- Analysing the information pertaining to the problem(s) and reflecting on possible solutions.
- Designing the information architecture and the interface, both of which should address the problem(s) being raised to adapt to the behaviour of the users.
- Creating a website prototype.
- Usability testing with the aim to fix any issues identified prior to launching the site.
Optimization Factors in the UX Design of a Website
While every website is different – which is why applying the process described above is useful – certain factors do stand out when it comes to optimizing UX Design to offer the best user experience possible. Here are the main elements to consider:
A website must be designed for human interaction, with the user in mind. This applies to the website’s visual design (graphics, colours, fonts, animations, images…) as well as to its ergonomics, accessibility, and its ability to provide a satisfying experience.
The hierarchy applied to the various elements within the page is crucial in and of itself. It needs to help the users understand, at a glance, which information is essential and what is optional. To this end, one can leverage the placement of the elements, or the fonts and colours of the text, for example. There exist design standards – such as placing the menu at the top or on the left side of the page, making the brand logo clickable with a link to the home page, etc. – which it is best not to stray from, lest you lose the users who expected to find certain functionalities.
When it comes to UX Design, usability also promotes efficiency. The users should be able to find what they are looking for without more effort than is strictly necessary. One should keep in mind that browsing is not the end game but a means for the users to reach their goal – which is finding a piece of information or performing an action. Nobody spends hours on a website for the sole purpose of going from one page to the next. UX Design encompasses the notion of efficiency and gives it substance through simple tools, such as…
- An always-accessible menu (to be able to click on it at any time)
- The presence of an internal search engine
- The ability to track the user’s navigation path (through a “breadcrumb trail”)
- The number of steps remaining before an action can be completed (for example, when making a purchase, how many pages the user needs to get through before they can validate the operation)
- The coherent categorization of the website’s contents
- The ease with which processes can be completed (creating an account, purchasing a product, receiving a document…)
- The three-click rule (making sure the user doesn’t need to click more than three times on average to get to any page on the site).
The role of a UX designer is to keep things simple and to the point. Rather than overloading the pages by adding features, animations, and pop-ups, it is best to think about making the navigation flexible, the contents easy to access, and the information each page contains straightforward to comprehend.
The technical quality of a website is one of the main factors to consider in UX Design because of its considerable impact on the user experience. The matter of the web pages’ loading speed makes a compelling case for this principle: The longer it takes for a page to load, the greater the risk of seeing users leave the website.
There is nothing trivial about this. The loading time has a negative impact on the way users experience the website. Let’s not forget that their goal is to access content or to perform an action in as timely a manner as possible. This factor is so crucial that even Google takes it into account when ranking pages. The search engine uses technical indicators known as Core Web Vitals that show how the elements are displayed within the page, or how quickly a user can interact with these elements, for instance. Optimizing the size of the images, the code, or the animations is an effective way to improve these factors.
Yet the technical dimension of UX Design doesn’t stop there. Another instrumental point resides in the pages’ ability to display content quickly and properly on every device. This means that a website should adapt to various screen sizes (desktop, mobile, or tablet).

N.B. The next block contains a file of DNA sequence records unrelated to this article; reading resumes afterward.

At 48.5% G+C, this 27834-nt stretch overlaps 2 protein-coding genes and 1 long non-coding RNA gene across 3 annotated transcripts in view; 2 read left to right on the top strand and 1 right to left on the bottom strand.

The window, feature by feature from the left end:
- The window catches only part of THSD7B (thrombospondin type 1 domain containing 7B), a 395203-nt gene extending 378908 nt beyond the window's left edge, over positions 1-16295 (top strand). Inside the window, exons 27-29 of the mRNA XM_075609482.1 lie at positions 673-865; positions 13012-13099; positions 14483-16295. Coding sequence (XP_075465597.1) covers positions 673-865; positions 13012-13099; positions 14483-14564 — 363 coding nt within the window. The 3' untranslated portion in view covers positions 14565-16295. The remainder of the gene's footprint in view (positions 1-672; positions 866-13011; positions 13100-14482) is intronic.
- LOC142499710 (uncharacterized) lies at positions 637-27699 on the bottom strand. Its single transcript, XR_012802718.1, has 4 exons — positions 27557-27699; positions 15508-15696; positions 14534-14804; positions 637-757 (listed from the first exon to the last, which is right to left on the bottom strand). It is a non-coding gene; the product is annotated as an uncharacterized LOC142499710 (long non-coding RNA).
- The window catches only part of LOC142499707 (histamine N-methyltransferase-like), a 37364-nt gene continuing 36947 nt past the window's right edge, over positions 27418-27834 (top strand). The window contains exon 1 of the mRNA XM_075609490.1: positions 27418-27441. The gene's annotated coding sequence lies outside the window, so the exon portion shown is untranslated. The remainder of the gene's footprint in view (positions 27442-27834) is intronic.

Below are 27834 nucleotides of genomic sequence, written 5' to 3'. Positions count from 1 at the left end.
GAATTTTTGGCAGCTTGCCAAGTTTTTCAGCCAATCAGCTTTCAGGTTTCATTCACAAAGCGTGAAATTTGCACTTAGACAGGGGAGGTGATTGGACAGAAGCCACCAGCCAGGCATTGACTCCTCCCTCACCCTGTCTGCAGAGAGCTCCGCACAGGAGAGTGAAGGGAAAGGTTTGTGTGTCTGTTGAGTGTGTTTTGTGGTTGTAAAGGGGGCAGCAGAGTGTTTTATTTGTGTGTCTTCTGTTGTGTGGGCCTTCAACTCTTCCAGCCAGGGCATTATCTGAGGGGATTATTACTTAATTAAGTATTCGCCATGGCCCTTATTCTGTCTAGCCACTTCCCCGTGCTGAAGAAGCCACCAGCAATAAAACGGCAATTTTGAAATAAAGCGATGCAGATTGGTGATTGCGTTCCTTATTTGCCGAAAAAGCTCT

Designing to Reassure
The user experience also conditions how the user feels about the website, especially with regard to trust. Because of that, credibility has its part to play in UX Design, since it has an influence on the customer journey, particularly when it comes to making a purchase or providing sensitive data.
What are the design elements that promote reassurance?
- A website with a professional look and feel
- Coherence between the website’s appearance and the brand’s reputation (or nature)
- No technical errors
- Pages dedicated to identifying the company (“about”, “contact”, “our team”, etc.)
- General conditions, terms of sale
- Client or user reviews and testimonies (social proof)
- Secure transactions (HTTPS protocol, secure payment, attractive return policy, etc.)
- Transparency (regarding the products, services, processes, etc.)
This is the most difficult aspect to define – and therefore to assess. UX Design also incorporates a powerful emotional dimension, which needs to correspond to how the website is to be used. Almost every component of a website plays a part in its ability to bring out certain emotions – or not… Design, colours and images, tone (serious, light, humorous…), the brand’s “voice” (wording, vocabulary…), how the reader is addressed (using the second or third person, for example, makes a big difference in the English language…), and many more elements come into play.
In addition to this, the level of satisfaction that the user experience generates depends on how the information is delivered to the user, and therefore on the quality of the content, and on how sticking points are managed (to put the user’s mind at ease and make sure they want to follow the customer journey to the end).
That is why UX Design goes hand in hand with an in-depth understanding of your users. You need to identify well-rounded buyer personas and analyse their behaviour (through analytics) to know how Internet users think and to determine the objectives they pursue.
Why is UX Design so Important?
All these considerations around the topic of UX Design and user experience quality may seem abstract. The consequences of poor UX Design, on the other hand, are very palpable! They can…
- Affect your business’s reputation (and lessen the public’s trust in you)
- Increase your bounce rate (which, in turn, can have repercussions on your pages’ positioning in the search results)
- Penalize your SEO (for technical reasons or because of the users’ behaviour)
- Limit your website’s user retention rate (as users won’t make it to the end of the customer journey)
- Affect your conversion rate, and therefore your sales
- Impact your retention strategy.
These are just as many reasons why you should think in terms of UX Design right from the design phase (be it for a website, a mobile app, software, a product…) and place the notion of user experience at the heart of your efforts. After all, isn’t the whole point to appeal to the end user?